MICHAEL JAMIESON

Time now the en­emy as Scots swim­mer strug­gles to stop the rot as Rio looms large

The Herald - Herald Sport - - FRONT PAGE - SU­SAN EGEL­STAFF

AF­TER win­ning a re­mark­able sil­ver medal at Lon­don 2012, Michael Jamieson has ad­mit­ted that he has se­vere doubts about whether he will even make it to a se­cond Olympic Games. The 27-year-old was only able to fin­ish in sixth place in the 200m breast­stroke at the Ed­in­burgh In­ter­na­tional last night but the more wor­ry­ing thing was his time. Jamieson fin­ished in 2 min­utes 16.13 sec­onds which leaves him with a sig­nif­i­cant im­prove­ment needed if he is to make it into Team GB for the Rio Olympics.

The Bri­tish Olympic tri­als are in just four over weeks’ time. And with a raft of world-class Bri­tish breast­stro­kers fight­ing for just two places, Jamieson knows that a much-im­proved per­for­mance will be re­quired.

“This is rub­bish and miles away from where I need to be,” he said, “es­pe­cially when no­body is do­ing any­thing spe­cial. It is not like I am not ca­pa­ble of the times that are kick­ing around just now. I do not want to over­re­act, I have still got an­other month (un­til the tri­als), but usu­ally I am swim­ming 2:10 at this stage of the sea­son so I am quite a bit off.”

Jamieson has had a no­to­ri­ously tough time of late. He fa­mously lost out to his com­pa­triot, Ross Mur­doch, for gold at Glas­gow 2014 and then missed out on se­lec­tion for the World Cham­pi­onships last year.

For an ath­lete of Jamieson’s class, this loss of form is clearly hit­ting him hard. “I am just get­ting a bit fed up swim­ming like this,” he said. “Over­all, I still have the be­lief but I am not swim­ming world-class times. All the re­spect in the world to the guys next to me but I know I should be head and shoul­ders in front. I do not know what else I can do and at the mo­ment — I have got a long way to go. There have been a num­ber of times I have been hold­ing back the tears over the last cou­ple of years — I do not want it to fin­ish but it is hard to take, swim­ming like this. I care so much about it, I do not want it to be over.”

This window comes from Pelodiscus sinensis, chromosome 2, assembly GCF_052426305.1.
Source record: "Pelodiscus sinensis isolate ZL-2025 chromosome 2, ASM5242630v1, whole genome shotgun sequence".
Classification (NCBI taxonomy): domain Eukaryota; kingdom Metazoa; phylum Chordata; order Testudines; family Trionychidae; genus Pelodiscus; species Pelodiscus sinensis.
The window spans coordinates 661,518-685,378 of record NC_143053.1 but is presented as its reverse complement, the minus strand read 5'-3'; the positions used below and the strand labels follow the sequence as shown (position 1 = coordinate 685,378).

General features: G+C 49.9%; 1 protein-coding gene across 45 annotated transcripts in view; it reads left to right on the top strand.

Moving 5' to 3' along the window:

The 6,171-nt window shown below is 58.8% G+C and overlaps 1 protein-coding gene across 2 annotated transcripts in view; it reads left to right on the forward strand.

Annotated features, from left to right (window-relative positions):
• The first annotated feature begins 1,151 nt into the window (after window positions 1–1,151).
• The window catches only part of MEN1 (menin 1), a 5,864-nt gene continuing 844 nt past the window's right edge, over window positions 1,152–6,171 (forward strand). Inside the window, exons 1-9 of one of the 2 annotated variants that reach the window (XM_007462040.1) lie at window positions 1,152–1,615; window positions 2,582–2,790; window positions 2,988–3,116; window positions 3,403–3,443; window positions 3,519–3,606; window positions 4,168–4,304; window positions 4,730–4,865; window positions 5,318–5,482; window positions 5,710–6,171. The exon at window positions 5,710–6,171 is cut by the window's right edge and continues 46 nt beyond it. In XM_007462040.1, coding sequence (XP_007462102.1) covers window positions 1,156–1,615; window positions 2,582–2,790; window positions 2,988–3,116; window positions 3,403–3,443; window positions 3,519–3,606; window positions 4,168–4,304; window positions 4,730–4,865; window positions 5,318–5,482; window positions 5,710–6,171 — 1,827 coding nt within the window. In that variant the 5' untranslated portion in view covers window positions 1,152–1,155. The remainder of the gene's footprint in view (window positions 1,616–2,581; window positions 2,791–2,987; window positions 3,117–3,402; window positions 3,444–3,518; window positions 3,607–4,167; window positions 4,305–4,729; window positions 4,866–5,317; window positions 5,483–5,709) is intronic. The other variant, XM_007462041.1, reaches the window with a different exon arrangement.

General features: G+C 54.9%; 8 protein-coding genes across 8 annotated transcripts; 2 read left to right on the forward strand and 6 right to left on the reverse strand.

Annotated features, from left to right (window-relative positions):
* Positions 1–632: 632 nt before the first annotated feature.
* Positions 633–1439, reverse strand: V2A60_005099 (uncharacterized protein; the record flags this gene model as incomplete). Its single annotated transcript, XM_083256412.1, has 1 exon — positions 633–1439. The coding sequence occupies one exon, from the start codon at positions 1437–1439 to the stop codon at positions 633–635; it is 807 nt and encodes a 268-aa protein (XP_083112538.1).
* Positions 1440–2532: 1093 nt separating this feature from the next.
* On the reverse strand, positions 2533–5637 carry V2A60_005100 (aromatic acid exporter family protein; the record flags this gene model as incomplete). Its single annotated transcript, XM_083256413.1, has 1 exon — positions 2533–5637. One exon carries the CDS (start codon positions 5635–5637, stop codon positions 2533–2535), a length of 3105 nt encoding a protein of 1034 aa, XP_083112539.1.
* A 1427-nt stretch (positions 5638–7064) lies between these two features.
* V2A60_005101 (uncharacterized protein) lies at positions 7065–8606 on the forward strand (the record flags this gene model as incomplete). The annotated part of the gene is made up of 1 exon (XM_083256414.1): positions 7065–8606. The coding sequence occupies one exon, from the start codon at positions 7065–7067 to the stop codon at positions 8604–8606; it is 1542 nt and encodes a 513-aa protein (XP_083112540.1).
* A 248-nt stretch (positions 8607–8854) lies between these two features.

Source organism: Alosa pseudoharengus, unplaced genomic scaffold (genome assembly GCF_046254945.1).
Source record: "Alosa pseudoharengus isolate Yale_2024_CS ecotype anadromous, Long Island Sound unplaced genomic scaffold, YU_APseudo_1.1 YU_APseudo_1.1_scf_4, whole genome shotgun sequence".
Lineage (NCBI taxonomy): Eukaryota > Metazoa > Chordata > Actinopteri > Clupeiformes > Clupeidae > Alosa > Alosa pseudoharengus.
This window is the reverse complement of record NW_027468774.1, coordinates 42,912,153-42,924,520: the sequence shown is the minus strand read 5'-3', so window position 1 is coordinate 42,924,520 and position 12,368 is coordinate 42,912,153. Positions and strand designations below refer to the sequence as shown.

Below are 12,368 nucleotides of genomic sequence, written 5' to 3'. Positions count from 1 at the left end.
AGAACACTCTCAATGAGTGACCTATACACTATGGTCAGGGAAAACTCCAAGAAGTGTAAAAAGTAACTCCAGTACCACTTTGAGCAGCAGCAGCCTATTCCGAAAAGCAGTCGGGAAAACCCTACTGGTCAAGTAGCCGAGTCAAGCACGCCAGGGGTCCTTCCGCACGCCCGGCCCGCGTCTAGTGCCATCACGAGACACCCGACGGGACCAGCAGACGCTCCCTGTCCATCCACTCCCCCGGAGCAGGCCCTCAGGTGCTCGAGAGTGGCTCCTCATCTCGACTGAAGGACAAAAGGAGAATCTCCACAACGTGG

Af­ter miss­ing out on World Cham­pi­onship se­lec­tion last year — the first ma­jor cham­pi­onship he had not been se­lected for since 2009 — Jamieson re­lo­cated from Bath to Ed­in­burgh in an at­tempt to reignite his ca­reer. The move has not proved quite as suc­cess­ful as he had hoped, though.

“I made the move to try to ad­dress a few of the is­sues with my speed but it has al­most gone the op­po­site way, it has re­gressed even more,” he said. “When you change pro­gramme, you have got to buy into it 100 per cent and I have done. I am do­ing ev­ery­thing I have been asked. Some­times a change works, some­times it does not.

“In Bath, I was do­ing a sim­i­lar train­ing model and ob­vi­ously I had some great re­sults but I wanted to change it be­cause I wanted to be the first guy to go 2:06. It was a gam­ble but I would rather be go­ing for it than set­tling for the re­sults I have had in the past and I take re­spon­si­bil­ity for that move. The phys­i­o­log­i­cal adap­ta­tions seem to be pretty muted now whereas when I was a bit younger, I could re­spond to train­ing stim­u­lus quickly. And we are run­ning out of time.”

Jamieson may be de­mor­alised but, en­cour­ag­ingly, he has not stopped look­ing for so­lu­tions. He said: “I am think­ing about this non-stop. I am talk­ing to as many peo­ple as I can and I have got all the anal­y­sis. My phys­i­o­log­i­cal make-up sug­gests it is still there. But trans­fer­ring it into the wa­ter just now seems to be the prob­lem.”

TOUGH TIMES: Michael Jamieson is ‘usu­ally swim­ming 2:10 at this stage of the sea­son’ as he strives for Olympic se­lec­tion

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